Bank Guarantee 

It is a working capital loan without a fund basis. You can get a bank guarantee to balance the potential risk. It could be the risk associated with the failure to fulfill a specific agreement.

Working Capital Cycle: What is it?

The working capital cycle measures the time between when cash is collected from a customer and when it is paid out to suppliers.

The working capital cycle can be used as a measure of how efficiently a firm manages its cash. It can also indicate the company’s ability to pay its bills on time. The higher the working capital cycle, the more efficient the company’s cash management.

How to Calculate Working Capital Cycle?

To calculate the working capital cycle, you will need the following information:

  • Accounts receivable turnover ratio
  • Inventory turnover ratio
  • Payables turnover ratio

Once you have this information, you can calculate the working capital cycle by using the following formula:

Working capital cycle = (Accounts receivable turnover ratio + Inventory turnover ratio) – Payables turnover ratio.

Then, the working capital cycle can be calculated by adding the accounts receivable and inventory turnover ratios. The payables turnover ratio then needs to be subtracted from the result.

Once done, you will know the number of days it takes for a company to generate cash and use that cash to pay for its expenses.

For example, let’s say that a company has accounts receivable turnover ratio of 4, an inventory turnover ratio of 8, and a payables turnover ratio of 2.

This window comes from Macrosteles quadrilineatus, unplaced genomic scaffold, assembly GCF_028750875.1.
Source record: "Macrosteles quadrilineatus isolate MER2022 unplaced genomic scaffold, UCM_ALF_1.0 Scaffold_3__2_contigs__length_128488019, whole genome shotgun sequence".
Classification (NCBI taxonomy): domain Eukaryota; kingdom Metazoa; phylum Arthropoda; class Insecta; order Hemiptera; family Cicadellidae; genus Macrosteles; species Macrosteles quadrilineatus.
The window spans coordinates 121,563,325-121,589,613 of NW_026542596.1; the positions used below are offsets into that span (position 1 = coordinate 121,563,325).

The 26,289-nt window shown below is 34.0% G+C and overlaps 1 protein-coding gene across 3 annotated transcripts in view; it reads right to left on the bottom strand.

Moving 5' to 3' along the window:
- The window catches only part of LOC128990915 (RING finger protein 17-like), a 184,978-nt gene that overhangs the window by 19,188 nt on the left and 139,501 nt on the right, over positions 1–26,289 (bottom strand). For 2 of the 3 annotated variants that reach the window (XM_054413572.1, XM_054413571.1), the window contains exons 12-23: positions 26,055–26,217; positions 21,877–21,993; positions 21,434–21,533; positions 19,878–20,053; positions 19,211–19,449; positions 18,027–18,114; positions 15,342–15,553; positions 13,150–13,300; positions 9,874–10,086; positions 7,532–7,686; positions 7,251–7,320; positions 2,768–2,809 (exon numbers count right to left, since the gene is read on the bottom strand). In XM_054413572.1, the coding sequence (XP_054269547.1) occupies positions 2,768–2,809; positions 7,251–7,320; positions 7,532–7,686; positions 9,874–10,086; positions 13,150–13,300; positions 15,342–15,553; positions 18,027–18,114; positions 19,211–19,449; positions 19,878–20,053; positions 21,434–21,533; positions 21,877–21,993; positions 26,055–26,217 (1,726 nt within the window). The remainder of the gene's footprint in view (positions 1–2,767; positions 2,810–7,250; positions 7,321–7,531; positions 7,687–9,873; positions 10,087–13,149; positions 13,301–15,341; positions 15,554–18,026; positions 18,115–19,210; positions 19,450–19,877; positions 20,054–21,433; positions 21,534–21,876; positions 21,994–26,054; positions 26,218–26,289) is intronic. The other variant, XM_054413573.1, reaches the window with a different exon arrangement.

Now, using the above formula, let’s calculate the working capital cycle ratio:

Working capital cycle = (4 + 8) – 2 = 12 – 2 = 10

So, we can say that it takes the company 10 days to turn its working capital over.

Wrapping Up

I am pretty sure by now you have a good understanding of the different working capitals. If so, then you can easily apply for a working capital loan when in need. It will help you to meet the day-to-day business without breaking a sweat.

Working capital loans are generally provided at reasonable interest rates. Also, they have a short tenure of maybe 12 months. All in all, it is a very good option in case your business is facing financial restraints. 

Now, if you’re looking for working capital loans online, do not forget to check Indifi for the best interest rates and easy processing.  

By indifi